Category Archives: Civil War

Decoration Day 1865

May 1, 1865 – “First Decoration Day” Union soldiers held as prisoners of war at the Charleston Race Course and died within those walls were buried in unmarked graves. Freedmen cleaned up the burial ground, built an enclosure and labeled an arch with a sign “Martyrs of the Race Course.” Thousands of people gathered to […]

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Remembering the Ones Left Behind

Civil War Orphans – what happened to those left behind? An unidentified body of a soldier mortally wounded at Gettysburg. Clutched in his hand a clue to his identity. When the picture of three small children is published, an anguished widow comes forward to identify the body as that of her husband, Sgt. Amos Humiston. […]

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Goober Peas

Some define folk music as music passed on by mouth… or music of the lower classes… while the song Goober peas was definitely passed on by mouth (earliest printed sheet music for the song dates to the years AFTER the American Civil War), one could argue the ‘lower classes’ label. The song Goober Peas was […]

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What’s In a Name – Civil War Battles

Battles with Two Different Names Every conflict has more than one side… including battles in a war. The odd thing about wars and armed conflict. It is the winners that ‘name’ those battles. Still, the American Civil War has many battles that have retained names from the Confederate States and the Union States. Date of […]

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The Mounted Rifleman

Godey’s Lady Magazine 1864 THE MOUNTED RIFLEMAN. BY S. F. FLINT. (Seventh Illinois Veteran Mounted Infantry.)   My girth is tight – my stirrup strong- My steed is stanch and free; I wait to hear the bugle clear, To mount my saddletree. No soul to say a last “God speed!” I give no fond adieu; […]

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Notes of Hospital Life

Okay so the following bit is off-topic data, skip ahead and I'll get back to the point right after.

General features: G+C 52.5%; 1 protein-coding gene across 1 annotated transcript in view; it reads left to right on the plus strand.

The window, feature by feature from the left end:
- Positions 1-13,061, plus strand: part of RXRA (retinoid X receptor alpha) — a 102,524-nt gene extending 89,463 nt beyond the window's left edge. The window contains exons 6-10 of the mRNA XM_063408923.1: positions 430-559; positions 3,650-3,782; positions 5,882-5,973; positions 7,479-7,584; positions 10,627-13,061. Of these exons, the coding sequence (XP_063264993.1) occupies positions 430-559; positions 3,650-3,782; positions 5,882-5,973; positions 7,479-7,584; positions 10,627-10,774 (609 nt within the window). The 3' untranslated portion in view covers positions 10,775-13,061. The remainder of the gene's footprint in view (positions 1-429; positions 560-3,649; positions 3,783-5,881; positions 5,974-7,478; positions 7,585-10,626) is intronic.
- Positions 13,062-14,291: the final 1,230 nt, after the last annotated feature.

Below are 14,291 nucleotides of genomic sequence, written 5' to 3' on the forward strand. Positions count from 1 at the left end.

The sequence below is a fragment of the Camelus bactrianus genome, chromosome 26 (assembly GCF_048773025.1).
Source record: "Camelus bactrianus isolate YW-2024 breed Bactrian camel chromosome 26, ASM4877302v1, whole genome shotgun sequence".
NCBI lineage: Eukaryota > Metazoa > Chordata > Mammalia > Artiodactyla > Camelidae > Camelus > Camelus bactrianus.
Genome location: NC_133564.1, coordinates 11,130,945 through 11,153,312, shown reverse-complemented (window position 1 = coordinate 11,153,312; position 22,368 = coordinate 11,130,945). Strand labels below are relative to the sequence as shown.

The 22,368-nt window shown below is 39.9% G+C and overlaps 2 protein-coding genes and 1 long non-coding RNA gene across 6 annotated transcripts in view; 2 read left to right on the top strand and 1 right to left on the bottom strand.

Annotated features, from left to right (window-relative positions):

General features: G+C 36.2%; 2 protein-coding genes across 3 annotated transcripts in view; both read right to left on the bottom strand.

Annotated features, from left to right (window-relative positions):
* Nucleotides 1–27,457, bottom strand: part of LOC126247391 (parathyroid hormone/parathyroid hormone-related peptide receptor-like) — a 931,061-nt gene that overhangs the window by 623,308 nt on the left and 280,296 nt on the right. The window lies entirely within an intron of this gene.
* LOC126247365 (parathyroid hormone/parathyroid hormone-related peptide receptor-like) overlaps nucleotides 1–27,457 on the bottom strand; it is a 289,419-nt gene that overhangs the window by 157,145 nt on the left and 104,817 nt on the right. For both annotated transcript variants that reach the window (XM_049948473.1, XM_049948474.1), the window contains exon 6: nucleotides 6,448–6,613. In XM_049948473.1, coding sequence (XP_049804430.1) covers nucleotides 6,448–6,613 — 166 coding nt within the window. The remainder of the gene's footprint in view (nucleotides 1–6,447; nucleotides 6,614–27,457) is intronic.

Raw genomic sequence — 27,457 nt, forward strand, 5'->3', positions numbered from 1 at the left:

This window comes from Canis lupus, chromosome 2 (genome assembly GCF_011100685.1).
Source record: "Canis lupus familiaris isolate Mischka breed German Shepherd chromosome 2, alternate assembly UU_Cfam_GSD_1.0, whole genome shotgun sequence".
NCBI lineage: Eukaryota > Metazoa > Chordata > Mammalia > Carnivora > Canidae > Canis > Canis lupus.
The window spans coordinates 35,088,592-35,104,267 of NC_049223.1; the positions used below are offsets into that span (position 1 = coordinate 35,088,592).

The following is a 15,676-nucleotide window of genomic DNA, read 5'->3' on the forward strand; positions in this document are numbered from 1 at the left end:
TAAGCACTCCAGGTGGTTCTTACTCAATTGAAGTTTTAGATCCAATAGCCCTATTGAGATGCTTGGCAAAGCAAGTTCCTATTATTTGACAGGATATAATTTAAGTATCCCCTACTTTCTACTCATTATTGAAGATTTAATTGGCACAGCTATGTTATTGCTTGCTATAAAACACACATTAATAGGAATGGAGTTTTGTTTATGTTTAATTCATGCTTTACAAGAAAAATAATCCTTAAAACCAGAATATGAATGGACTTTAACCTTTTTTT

From Lippincott & Co., Philadelphia: – NOTES OF HOSPITAL LIFE, from November 1861, to August, 1864.  We have turned, with the deepest interest, the leaves of this little volume. It is from the pen of a lady, who details her individual experience in the wards of one of our city hospitals, and it will excite […]

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Beardslee Patent Magneto-Electric Field Telegraph Machine

 In the Peninula Campaign of 1862, a new machine was used to communicate between Union forces. The Beardslee Patent Magneto-Electric Field Telegraph Machine. What a mouthful, huh? Seen here at the left, two Beardslee machines are connected for a demonstration. It required no battery, instead using a hand-cranked generator. What trouble they must have had if the […]

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Civil War Signaling

Waiting for their orders, the signal corps keeps their camp at the ready. Signaling flags lean quietly against the canvas walls of the tent. The flags are large and clearly marked, and even though the signal corps that is ready to receive their message has binoculars and will keep their eyes trained on the brightly […]

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Thanksgiving as a National Holiday

Before Thanksgiving became a National Holidy, there were numerous unofficial celebrations in the United States. During the Civil War, one of President Lincoln’s concerns was uniting the country. Sarah J. Hale, a poet and editor, was lobbbying for a national holiday of Thanksgiving. President Lincoln discussed the subject with Hale and later made his Thanksgiving […]

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In the Family Tree…

 Pvt. George Henry Graffam – 30th Maine Infantry Unit Organized at Augusta and mustered in January 8, 1864. Left State for New Orleans, La., January 31, 1864, arriving February 16. Attached to 3rd Brigade, 1st Division, 19th Army Corps, Dept. of the Gulf, to July, 1864; and Army of the Shenandoah, Middle Military Division, to […]

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